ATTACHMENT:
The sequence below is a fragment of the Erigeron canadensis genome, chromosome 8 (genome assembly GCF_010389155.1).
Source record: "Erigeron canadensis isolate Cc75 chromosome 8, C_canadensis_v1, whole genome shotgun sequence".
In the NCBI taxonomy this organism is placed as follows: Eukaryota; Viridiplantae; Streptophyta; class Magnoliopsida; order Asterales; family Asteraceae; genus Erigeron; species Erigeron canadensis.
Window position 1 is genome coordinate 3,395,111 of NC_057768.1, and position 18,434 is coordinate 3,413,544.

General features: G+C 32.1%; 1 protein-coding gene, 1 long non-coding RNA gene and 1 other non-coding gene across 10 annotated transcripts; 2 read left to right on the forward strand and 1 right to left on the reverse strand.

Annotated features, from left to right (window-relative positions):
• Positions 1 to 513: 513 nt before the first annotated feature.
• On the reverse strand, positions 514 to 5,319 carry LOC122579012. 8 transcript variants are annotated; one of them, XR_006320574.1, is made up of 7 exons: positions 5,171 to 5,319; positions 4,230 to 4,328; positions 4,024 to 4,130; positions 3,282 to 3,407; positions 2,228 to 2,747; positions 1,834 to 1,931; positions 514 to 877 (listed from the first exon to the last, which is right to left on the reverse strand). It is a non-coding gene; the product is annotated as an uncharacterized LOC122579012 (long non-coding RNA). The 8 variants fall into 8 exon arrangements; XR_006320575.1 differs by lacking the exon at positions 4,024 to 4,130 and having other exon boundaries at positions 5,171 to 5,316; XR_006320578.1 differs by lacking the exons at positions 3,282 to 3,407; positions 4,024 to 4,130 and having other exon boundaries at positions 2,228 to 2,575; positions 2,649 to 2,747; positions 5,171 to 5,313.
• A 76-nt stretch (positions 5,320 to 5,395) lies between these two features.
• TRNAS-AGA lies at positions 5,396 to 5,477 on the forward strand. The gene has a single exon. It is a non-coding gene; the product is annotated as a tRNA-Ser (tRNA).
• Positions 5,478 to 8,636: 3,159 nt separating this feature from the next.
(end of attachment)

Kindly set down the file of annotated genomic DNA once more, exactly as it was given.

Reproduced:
The sequence below is a fragment of the Erigeron canadensis genome, chromosome 8 (genome assembly GCF_010389155.1).
Source record: "Erigeron canadensis isolate Cc75 chromosome 8, C_canadensis_v1, whole genome shotgun sequence".
In the NCBI taxonomy this organism is placed as follows: Eukaryota; Viridiplantae; Streptophyta; class Magnoliopsida; order Asterales; family Asteraceae; genus Erigeron; species Erigeron canadensis.
Window position 1 is genome coordinate 3,395,111 of NC_057768.1, and position 18,434 is coordinate 3,413,544.

General features: G+C 32.1%; 1 protein-coding gene, 1 long non-coding RNA gene and 1 other non-coding gene across 10 annotated transcripts; 2 read left to right on the forward strand and 1 right to left on the reverse strand.

Annotated features, from left to right (window-relative positions):
• Positions 1 to 513: 513 nt before the first annotated feature.
• On the reverse strand, positions 514 to 5,319 carry LOC122579012. 8 transcript variants are annotated; one of them, XR_006320574.1, is made up of 7 exons: positions 5,171 to 5,319; positions 4,230 to 4,328; positions 4,024 to 4,130; positions 3,282 to 3,407; positions 2,228 to 2,747; positions 1,834 to 1,931; positions 514 to 877 (listed from the first exon to the last, which is right to left on the reverse strand). It is a non-coding gene; the product is annotated as an uncharacterized LOC122579012 (long non-coding RNA). The 8 variants fall into 8 exon arrangements; XR_006320575.1 differs by lacking the exon at positions 4,024 to 4,130 and having other exon boundaries at positions 5,171 to 5,316; XR_006320578.1 differs by lacking the exons at positions 3,282 to 3,407; positions 4,024 to 4,130 and having other exon boundaries at positions 2,228 to 2,575; positions 2,649 to 2,747; positions 5,171 to 5,313.
• A 76-nt stretch (positions 5,320 to 5,395) lies between these two features.
• TRNAS-AGA lies at positions 5,396 to 5,477 on the forward strand. The gene has a single exon. It is a non-coding gene; the product is annotated as a tRNA-Ser (tRNA).
• Positions 5,478 to 8,636: 3,159 nt separating this feature from the next.